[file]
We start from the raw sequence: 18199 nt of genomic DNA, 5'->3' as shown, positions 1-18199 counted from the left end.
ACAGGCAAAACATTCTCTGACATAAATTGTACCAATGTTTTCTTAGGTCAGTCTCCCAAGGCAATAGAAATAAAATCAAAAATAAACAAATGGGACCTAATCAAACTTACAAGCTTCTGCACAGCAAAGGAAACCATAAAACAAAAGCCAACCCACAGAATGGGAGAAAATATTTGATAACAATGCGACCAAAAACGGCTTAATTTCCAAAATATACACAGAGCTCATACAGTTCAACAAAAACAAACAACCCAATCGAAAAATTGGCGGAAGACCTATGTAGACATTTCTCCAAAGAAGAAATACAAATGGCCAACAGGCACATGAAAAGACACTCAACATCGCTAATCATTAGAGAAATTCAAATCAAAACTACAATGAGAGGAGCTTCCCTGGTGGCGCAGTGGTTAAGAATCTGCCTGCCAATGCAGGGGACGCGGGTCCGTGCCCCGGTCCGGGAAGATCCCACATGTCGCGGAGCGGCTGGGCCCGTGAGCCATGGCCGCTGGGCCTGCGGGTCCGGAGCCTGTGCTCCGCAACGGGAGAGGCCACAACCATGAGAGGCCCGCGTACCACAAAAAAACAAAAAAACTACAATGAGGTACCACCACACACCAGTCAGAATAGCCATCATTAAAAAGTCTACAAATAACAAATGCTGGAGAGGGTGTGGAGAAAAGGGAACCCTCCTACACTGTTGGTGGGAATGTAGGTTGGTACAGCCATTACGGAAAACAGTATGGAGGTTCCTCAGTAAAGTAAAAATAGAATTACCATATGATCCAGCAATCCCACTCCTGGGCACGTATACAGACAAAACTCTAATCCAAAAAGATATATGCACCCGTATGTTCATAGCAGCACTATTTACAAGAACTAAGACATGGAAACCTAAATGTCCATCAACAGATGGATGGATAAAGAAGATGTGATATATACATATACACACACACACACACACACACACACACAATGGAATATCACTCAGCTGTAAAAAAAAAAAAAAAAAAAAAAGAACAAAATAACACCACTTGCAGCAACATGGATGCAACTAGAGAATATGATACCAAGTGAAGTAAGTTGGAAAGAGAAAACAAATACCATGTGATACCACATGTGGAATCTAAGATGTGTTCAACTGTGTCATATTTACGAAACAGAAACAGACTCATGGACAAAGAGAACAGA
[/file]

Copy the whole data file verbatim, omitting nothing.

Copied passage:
We start from the raw sequence: 18199 nt of genomic DNA, 5'->3' as shown, positions 1-18199 counted from the left end.
ACAGGCAAAACATTCTCTGACATAAATTGTACCAATGTTTTCTTAGGTCAGTCTCCCAAGGCAATAGAAATAAAATCAAAAATAAACAAATGGGACCTAATCAAACTTACAAGCTTCTGCACAGCAAAGGAAACCATAAAACAAAAGCCAACCCACAGAATGGGAGAAAATATTTGATAACAATGCGACCAAAAACGGCTTAATTTCCAAAATATACACAGAGCTCATACAGTTCAACAAAAACAAACAACCCAATCGAAAAATTGGCGGAAGACCTATGTAGACATTTCTCCAAAGAAGAAATACAAATGGCCAACAGGCACATGAAAAGACACTCAACATCGCTAATCATTAGAGAAATTCAAATCAAAACTACAATGAGAGGAGCTTCCCTGGTGGCGCAGTGGTTAAGAATCTGCCTGCCAATGCAGGGGACGCGGGTCCGTGCCCCGGTCCGGGAAGATCCCACATGTCGCGGAGCGGCTGGGCCCGTGAGCCATGGCCGCTGGGCCTGCGGGTCCGGAGCCTGTGCTCCGCAACGGGAGAGGCCACAACCATGAGAGGCCCGCGTACCACAAAAAAACAAAAAAACTACAATGAGGTACCACCACACACCAGTCAGAATAGCCATCATTAAAAAGTCTACAAATAACAAATGCTGGAGAGGGTGTGGAGAAAAGGGAACCCTCCTACACTGTTGGTGGGAATGTAGGTTGGTACAGCCATTACGGAAAACAGTATGGAGGTTCCTCAGTAAAGTAAAAATAGAATTACCATATGATCCAGCAATCCCACTCCTGGGCACGTATACAGACAAAACTCTAATCCAAAAAGATATATGCACCCGTATGTTCATAGCAGCACTATTTACAAGAACTAAGACATGGAAACCTAAATGTCCATCAACAGATGGATGGATAAAGAAGATGTGATATATACATATACACACACACACACACACACACACACACAATGGAATATCACTCAGCTGTAAAAAAAAAAAAAAAAAAAAAAGAACAAAATAACACCACTTGCAGCAACATGGATGCAACTAGAGAATATGATACCAAGTGAAGTAAGTTGGAAAGAGAAAACAAATACCATGTGATACCACATGTGGAATCTAAGATGTGTTCAACTGTGTCATATTTACGAAACAGAAACAGACTCATGGACAAAGAGAACAGA